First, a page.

This movie has a lot in common with A River Runs Through It. Like that one, this story begins with an old man remembering the sport and the setting of his youth, with golf, like fly-fishing, as a metaphor for man's interaction with nature and fate and even love. But A River Runs Through It was more complex and more comfortable with ambiguity. Its message was that a person can love completely without understanding completely. This movie, with its more traditional journey of redemption, is not as wise or moving. But it is a good story, lovingly told, and beautiful to watch.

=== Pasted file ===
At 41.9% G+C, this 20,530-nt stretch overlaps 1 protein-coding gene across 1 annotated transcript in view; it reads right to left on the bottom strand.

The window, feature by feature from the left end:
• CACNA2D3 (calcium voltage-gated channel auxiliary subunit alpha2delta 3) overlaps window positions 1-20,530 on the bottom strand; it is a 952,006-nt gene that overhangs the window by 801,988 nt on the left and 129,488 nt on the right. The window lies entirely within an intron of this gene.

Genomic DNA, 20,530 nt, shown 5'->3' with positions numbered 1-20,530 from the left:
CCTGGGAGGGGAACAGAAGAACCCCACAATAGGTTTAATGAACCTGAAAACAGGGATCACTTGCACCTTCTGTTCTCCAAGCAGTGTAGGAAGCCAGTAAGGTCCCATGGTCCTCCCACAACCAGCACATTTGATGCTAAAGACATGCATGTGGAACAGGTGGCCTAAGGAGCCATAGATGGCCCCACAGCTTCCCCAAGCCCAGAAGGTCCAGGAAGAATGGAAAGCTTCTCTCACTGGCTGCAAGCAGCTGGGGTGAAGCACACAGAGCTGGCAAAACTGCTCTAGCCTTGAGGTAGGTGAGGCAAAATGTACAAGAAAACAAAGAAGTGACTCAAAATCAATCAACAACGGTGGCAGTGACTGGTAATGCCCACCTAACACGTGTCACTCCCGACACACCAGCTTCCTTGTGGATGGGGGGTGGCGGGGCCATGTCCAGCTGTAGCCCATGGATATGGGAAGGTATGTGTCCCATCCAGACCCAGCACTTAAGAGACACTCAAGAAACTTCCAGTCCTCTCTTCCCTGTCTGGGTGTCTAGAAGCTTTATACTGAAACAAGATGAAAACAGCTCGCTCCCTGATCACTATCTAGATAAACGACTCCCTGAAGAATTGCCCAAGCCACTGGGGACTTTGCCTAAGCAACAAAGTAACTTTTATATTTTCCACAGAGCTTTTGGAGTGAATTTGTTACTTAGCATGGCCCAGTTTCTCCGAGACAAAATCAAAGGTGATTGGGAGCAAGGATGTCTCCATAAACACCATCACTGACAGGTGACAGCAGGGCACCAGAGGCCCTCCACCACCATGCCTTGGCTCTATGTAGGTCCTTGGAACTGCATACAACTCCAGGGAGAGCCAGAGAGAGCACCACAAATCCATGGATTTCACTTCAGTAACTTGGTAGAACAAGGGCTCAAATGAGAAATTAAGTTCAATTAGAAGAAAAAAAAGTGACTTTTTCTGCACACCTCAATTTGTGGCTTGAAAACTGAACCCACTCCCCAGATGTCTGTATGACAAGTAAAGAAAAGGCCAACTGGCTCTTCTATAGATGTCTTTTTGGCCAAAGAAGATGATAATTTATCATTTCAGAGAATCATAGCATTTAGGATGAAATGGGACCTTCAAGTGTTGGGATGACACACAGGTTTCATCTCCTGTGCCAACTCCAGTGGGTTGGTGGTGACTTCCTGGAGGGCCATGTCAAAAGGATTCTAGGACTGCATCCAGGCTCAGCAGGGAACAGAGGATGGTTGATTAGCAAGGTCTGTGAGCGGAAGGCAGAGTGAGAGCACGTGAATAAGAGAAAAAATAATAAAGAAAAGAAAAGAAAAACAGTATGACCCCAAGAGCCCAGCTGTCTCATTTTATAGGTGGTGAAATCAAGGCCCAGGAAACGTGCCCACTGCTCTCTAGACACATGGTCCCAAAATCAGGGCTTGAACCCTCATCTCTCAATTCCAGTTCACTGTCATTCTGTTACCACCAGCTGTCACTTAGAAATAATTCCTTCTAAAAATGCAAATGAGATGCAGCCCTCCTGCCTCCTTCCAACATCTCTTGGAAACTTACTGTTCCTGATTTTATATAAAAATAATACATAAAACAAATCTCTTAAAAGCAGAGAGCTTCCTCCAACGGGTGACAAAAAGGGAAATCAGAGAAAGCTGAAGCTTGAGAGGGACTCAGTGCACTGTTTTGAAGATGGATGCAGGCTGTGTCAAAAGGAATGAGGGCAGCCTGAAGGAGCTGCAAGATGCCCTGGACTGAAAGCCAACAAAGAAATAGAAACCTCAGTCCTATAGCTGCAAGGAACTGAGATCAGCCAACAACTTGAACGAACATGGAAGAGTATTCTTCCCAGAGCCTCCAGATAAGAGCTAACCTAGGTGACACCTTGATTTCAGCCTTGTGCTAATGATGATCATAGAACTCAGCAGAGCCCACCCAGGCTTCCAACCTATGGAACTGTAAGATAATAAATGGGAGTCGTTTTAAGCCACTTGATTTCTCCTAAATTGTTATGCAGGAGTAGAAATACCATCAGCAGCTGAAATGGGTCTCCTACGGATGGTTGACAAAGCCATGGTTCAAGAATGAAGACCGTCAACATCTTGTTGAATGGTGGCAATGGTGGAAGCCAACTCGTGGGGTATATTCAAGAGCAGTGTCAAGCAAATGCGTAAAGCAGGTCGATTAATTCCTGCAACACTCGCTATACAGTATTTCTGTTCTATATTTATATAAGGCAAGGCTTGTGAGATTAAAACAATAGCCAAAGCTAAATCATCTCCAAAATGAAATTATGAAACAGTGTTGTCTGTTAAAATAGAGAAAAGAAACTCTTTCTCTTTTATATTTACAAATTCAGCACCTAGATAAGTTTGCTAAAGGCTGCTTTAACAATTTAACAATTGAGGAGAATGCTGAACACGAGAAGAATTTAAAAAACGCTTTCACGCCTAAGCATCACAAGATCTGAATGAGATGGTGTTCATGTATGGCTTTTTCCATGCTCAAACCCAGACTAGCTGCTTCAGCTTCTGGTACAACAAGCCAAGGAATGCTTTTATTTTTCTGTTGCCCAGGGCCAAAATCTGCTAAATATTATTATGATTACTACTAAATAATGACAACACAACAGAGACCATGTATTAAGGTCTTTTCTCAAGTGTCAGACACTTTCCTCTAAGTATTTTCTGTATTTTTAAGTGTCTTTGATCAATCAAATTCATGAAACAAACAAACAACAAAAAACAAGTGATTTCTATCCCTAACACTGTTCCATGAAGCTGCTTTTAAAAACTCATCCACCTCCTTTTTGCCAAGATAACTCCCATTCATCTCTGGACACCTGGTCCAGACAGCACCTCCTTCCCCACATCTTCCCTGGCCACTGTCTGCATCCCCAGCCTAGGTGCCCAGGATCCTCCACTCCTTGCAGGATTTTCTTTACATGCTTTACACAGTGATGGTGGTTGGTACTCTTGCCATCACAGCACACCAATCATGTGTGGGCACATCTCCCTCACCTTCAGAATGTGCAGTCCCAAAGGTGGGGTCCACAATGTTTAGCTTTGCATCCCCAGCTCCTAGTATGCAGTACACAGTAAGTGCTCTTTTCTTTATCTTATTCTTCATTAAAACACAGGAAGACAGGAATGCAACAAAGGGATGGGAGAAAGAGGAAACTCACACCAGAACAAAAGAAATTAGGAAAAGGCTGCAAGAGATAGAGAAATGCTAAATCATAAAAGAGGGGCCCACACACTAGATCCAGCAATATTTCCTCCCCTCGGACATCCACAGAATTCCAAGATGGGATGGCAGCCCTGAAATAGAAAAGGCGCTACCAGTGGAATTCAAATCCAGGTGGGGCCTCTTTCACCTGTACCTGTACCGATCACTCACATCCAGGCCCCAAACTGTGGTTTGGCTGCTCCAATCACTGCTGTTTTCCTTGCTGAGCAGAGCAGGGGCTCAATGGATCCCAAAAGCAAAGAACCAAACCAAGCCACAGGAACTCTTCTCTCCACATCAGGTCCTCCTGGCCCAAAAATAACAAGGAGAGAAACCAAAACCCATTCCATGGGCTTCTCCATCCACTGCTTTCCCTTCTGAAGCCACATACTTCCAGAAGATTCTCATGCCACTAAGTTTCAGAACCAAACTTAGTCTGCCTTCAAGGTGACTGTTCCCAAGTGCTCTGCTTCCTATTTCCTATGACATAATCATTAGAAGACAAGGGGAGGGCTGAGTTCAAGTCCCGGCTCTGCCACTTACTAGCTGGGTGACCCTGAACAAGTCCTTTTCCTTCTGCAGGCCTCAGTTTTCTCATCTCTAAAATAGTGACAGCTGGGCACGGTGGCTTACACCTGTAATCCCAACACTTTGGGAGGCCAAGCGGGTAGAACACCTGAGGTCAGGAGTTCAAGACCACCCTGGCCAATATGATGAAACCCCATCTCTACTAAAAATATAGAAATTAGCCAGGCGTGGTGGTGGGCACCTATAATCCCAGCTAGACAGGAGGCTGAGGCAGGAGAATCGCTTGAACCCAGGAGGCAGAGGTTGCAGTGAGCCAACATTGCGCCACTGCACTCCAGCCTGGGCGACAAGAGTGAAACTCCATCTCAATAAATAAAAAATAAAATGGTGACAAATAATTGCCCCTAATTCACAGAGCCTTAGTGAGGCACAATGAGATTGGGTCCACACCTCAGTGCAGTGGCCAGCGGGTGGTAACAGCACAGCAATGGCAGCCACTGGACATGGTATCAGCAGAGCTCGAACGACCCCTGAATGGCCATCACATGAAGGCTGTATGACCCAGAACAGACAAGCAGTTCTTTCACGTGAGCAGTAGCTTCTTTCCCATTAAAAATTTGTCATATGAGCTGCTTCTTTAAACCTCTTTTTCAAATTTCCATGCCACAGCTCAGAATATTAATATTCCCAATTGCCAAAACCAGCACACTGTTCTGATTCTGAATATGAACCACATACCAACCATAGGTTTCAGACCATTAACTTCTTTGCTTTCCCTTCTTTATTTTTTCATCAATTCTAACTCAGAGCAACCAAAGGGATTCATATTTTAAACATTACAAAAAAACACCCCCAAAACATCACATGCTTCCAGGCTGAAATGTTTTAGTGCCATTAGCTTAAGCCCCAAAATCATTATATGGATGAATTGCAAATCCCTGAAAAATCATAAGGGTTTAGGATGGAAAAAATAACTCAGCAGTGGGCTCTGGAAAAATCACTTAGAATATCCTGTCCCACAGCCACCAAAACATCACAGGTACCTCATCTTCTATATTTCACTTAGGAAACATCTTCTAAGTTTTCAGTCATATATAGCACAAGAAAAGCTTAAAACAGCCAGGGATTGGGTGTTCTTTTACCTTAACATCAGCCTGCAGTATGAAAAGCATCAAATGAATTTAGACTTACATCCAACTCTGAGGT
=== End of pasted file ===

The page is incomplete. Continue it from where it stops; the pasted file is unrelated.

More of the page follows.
Families can talk about...

  • Families can talk about the differences in how the characters when things go badly. Older kids may want to talk about the potential racism inherent in assigning a sort of magical "otherness" to the lone black character. Families can also talk about how this movie shows the importance of integrity, and about how we find our own "authentic swings," the ones that our hands know before our heads do.

Movie details

Theatrical release date:November 3, 2000
DVD/Streaming release date:April 3, 2001
Cast:Charlize Theron, Matt Damon, Will Smith
Director:Robert Redford
Run time:126 minutes
MPAA rating:PG-13
MPAA explanation:some sexual content

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Parent Written bynconwell January 31, 2012

Incredible, Massively Underrated